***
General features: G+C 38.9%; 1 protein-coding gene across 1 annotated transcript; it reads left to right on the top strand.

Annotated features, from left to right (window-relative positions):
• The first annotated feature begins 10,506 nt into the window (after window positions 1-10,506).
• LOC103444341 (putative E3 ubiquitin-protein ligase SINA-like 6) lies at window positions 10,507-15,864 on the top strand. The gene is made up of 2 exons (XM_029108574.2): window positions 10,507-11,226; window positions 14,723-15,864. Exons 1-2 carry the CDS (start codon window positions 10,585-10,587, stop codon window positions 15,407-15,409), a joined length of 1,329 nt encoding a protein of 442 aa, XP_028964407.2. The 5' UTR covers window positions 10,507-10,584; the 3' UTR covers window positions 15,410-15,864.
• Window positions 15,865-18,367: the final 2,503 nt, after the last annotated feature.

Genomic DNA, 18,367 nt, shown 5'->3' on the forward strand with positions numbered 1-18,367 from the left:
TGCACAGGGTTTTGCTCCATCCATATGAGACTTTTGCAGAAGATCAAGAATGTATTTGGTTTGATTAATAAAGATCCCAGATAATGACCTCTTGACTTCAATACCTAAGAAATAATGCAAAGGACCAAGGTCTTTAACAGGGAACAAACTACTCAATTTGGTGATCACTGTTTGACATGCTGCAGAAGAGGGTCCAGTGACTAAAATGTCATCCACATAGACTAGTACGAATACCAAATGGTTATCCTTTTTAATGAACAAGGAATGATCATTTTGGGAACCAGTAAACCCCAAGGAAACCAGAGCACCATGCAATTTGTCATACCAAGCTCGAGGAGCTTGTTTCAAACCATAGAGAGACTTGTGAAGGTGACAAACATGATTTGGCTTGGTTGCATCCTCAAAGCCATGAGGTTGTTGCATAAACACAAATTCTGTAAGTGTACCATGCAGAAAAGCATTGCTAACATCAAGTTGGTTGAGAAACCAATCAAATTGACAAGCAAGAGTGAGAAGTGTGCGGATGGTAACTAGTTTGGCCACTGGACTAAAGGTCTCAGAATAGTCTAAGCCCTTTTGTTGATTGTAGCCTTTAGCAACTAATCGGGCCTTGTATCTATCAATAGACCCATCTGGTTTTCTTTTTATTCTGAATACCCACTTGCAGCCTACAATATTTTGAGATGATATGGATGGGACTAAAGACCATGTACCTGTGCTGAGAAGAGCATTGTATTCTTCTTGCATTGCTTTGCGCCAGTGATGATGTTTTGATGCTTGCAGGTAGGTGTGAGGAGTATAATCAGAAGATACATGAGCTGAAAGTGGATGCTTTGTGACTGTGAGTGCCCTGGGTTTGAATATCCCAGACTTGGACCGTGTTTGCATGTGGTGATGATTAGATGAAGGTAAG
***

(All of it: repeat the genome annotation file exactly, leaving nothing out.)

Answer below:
General features: G+C 38.9%; 1 protein-coding gene across 1 annotated transcript; it reads left to right on the top strand.

Annotated features, from left to right (window-relative positions):
• The first annotated feature begins 10,506 nt into the window (after window positions 1-10,506).
• LOC103444341 (putative E3 ubiquitin-protein ligase SINA-like 6) lies at window positions 10,507-15,864 on the top strand. The gene is made up of 2 exons (XM_029108574.2): window positions 10,507-11,226; window positions 14,723-15,864. Exons 1-2 carry the CDS (start codon window positions 10,585-10,587, stop codon window positions 15,407-15,409), a joined length of 1,329 nt encoding a protein of 442 aa, XP_028964407.2. The 5' UTR covers window positions 10,507-10,584; the 3' UTR covers window positions 15,410-15,864.
• Window positions 15,865-18,367: the final 2,503 nt, after the last annotated feature.

Genomic DNA, 18,367 nt, shown 5'->3' on the forward strand with positions numbered 1-18,367 from the left:
TGCACAGGGTTTTGCTCCATCCATATGAGACTTTTGCAGAAGATCAAGAATGTATTTGGTTTGATTAATAAAGATCCCAGATAATGACCTCTTGACTTCAATACCTAAGAAATAATGCAAAGGACCAAGGTCTTTAACAGGGAACAAACTACTCAATTTGGTGATCACTGTTTGACATGCTGCAGAAGAGGGTCCAGTGACTAAAATGTCATCCACATAGACTAGTACGAATACCAAATGGTTATCCTTTTTAATGAACAAGGAATGATCATTTTGGGAACCAGTAAACCCCAAGGAAACCAGAGCACCATGCAATTTGTCATACCAAGCTCGAGGAGCTTGTTTCAAACCATAGAGAGACTTGTGAAGGTGACAAACATGATTTGGCTTGGTTGCATCCTCAAAGCCATGAGGTTGTTGCATAAACACAAATTCTGTAAGTGTACCATGCAGAAAAGCATTGCTAACATCAAGTTGGTTGAGAAACCAATCAAATTGACAAGCAAGAGTGAGAAGTGTGCGGATGGTAACTAGTTTGGCCACTGGACTAAAGGTCTCAGAATAGTCTAAGCCCTTTTGTTGATTGTAGCCTTTAGCAACTAATCGGGCCTTGTATCTATCAATAGACCCATCTGGTTTTCTTTTTATTCTGAATACCCACTTGCAGCCTACAATATTTTGAGATGATATGGATGGGACTAAAGACCATGTACCTGTGCTGAGAAGAGCATTGTATTCTTCTTGCATTGCTTTGCGCCAGTGATGATGTTTTGATGCTTGCAGGTAGGTGTGAGGAGTATAATCAGAAGATACATGAGCTGAAAGTGGATGCTTTGTGACTGTGAGTGCCCTGGGTTTGAATATCCCAGACTTGGACCGTGTTTGCATGTGGTGATGATTAGATGAAGGTAAG